26. The video motion estimator of claim 25 further comprising an additional search module coupled to the memory, the compare and motion vector module, and the scheduler, wherein the predetermined motion estimation process further comprises performing a fine search to select a fifth block in the search frame that is a better match to the reference block than the selected block to the reference block, wherein the fine search comprises an 88 block search performed by the additional search module using the selection criteria and information associated with the selected block.
27. The video motion estimator of claim 25, wherein the large diamond searches and the small diamond searches are based on 5SDS.
28. The video motion estimator of claim 26, wherein the fine search further comprises a half-pixel search performed by the search module based on information generated by the 88 block search performed by the additional search module.
29. The video motion estimator of claim 25, wherein the first predicted start position is based on a block adjacent to and on a first side of the reference block, and the second predicted start position is based on a block adjacent to and on a second side of the reference block.
Description
FIELD OF THE INVENTION

The invention generally relates to computer systems, and more particularly relates to MPEG motion estimation.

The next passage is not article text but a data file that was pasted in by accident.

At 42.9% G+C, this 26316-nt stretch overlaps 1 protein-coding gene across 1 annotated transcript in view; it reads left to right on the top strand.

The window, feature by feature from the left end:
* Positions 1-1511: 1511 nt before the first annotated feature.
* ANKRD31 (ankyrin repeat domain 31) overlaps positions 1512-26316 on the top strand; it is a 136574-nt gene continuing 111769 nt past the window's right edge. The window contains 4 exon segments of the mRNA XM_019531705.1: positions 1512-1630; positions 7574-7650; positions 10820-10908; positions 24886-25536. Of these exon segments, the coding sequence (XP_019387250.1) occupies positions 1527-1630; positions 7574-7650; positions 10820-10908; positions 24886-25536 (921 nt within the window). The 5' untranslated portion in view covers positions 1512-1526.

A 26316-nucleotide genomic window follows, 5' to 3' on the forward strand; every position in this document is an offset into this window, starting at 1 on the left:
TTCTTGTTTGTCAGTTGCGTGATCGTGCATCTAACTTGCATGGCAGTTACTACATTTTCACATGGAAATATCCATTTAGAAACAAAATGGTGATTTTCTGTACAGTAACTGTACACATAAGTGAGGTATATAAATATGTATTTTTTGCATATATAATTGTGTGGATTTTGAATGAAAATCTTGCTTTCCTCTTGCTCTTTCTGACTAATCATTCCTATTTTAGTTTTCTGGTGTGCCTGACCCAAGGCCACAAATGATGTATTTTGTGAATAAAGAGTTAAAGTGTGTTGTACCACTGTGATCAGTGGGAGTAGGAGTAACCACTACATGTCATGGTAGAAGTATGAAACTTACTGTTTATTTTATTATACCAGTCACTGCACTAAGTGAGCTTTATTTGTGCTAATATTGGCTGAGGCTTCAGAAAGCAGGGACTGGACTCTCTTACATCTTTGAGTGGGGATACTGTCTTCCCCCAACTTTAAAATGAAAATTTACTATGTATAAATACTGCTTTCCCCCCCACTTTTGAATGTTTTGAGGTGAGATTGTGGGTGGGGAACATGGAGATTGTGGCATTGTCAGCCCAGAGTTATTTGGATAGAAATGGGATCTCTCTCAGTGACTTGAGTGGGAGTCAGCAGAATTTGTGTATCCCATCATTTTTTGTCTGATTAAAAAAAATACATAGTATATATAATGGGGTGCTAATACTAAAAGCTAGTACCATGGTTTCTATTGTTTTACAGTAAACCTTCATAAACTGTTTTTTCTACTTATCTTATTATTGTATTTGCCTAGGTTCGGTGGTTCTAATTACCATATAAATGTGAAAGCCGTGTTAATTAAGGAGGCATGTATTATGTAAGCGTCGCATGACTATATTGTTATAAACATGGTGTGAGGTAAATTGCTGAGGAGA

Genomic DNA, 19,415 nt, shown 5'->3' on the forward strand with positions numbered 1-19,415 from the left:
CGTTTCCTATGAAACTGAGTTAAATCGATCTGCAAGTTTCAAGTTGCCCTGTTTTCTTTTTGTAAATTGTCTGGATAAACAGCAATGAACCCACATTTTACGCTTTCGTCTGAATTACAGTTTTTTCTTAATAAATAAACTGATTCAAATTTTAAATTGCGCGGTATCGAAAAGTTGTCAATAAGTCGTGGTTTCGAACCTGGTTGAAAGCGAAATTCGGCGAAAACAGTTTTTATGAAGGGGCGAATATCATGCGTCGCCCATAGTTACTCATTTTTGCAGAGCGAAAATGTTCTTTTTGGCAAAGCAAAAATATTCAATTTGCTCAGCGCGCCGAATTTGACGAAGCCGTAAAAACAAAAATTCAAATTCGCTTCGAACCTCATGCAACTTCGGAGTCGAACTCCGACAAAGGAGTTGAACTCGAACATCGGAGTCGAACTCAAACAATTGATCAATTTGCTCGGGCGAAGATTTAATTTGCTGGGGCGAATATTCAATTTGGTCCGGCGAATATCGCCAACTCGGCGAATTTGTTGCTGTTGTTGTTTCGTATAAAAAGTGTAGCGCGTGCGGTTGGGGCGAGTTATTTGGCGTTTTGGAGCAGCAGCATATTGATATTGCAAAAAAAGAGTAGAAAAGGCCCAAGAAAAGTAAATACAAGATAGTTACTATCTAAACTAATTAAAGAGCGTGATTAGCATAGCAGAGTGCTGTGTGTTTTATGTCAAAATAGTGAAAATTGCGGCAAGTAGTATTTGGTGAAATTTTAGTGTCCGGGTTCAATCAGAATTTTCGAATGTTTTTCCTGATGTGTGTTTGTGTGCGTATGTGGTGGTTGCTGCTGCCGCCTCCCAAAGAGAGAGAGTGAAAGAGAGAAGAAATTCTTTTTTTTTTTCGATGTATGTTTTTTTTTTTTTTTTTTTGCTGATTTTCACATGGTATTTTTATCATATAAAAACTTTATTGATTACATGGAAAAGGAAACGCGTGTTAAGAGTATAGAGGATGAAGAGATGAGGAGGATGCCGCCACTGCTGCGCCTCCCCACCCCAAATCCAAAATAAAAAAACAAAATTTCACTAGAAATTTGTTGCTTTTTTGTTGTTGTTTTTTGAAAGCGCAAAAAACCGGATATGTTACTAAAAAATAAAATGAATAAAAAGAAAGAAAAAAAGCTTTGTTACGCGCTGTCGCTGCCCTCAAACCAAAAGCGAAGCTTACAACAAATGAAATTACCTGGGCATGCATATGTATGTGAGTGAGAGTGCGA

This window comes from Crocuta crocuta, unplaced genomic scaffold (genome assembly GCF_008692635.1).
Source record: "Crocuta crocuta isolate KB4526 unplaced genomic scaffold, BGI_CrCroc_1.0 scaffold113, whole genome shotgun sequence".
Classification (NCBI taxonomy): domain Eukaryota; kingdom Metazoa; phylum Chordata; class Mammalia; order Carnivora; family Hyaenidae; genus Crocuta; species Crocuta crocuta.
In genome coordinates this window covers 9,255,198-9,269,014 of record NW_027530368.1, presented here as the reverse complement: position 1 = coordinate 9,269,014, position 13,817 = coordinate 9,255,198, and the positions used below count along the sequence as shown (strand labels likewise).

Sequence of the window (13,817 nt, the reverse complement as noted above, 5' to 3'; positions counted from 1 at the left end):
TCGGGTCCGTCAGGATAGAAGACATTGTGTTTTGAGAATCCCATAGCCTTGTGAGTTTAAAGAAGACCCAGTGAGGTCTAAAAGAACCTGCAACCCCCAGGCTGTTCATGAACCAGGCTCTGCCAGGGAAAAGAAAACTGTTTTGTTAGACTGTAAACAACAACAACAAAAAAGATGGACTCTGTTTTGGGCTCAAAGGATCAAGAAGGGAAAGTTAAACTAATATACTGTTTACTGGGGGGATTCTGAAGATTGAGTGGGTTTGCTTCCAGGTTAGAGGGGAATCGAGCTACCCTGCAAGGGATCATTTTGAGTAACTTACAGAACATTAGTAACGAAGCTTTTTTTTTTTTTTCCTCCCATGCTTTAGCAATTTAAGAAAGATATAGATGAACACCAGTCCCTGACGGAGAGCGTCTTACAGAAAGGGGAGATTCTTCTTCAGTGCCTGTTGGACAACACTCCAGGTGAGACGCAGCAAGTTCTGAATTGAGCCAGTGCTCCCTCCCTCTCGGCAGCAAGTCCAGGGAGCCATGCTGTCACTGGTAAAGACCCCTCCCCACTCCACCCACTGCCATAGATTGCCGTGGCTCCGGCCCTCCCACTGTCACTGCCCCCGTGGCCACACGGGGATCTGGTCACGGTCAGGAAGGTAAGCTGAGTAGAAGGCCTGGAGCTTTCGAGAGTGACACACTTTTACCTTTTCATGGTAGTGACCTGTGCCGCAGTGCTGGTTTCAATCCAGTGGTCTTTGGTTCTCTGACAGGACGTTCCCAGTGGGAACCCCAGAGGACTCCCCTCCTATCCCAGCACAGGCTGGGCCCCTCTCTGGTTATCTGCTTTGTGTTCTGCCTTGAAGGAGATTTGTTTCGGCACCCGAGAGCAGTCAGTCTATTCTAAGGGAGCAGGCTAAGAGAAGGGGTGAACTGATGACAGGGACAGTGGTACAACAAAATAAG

BACKGROUND OF THE INVENTION

Moving Pictures Experts Groups (MPEG) is an International Standards Organization (ISO) standard for compressing video data. Video compression is important in making video data files, such as full-length movies, more manageable for storage (e.g., in optical storage media), processing, and transmission. In general, MPEG compression is achieved by eliminating redundant and irrelevant information. Because video images typically consist of smooth regions of color across the screen, video information generally varies little in space and time. As such, a significant part of the video information in an image is predictable and therefore redundant. Hence, a first objective in MPEG compression is to remove the redundant information and leaving only the true or unpredictable information. On the other hand, irrelevant video image information is information that cannot be seen by the human eye under certain reasonable viewing conditions. For example, the human eye is less perceptive to noise at high spatial frequencies than noise at low spatial frequencies and less perceptive to loss of details immediately before and after a scene change. Accordingly, the second objective in MPEG compression is to remove irrelevant information. The combination of redundant information removal and irrelevant information removal allows for highly compressed video data files.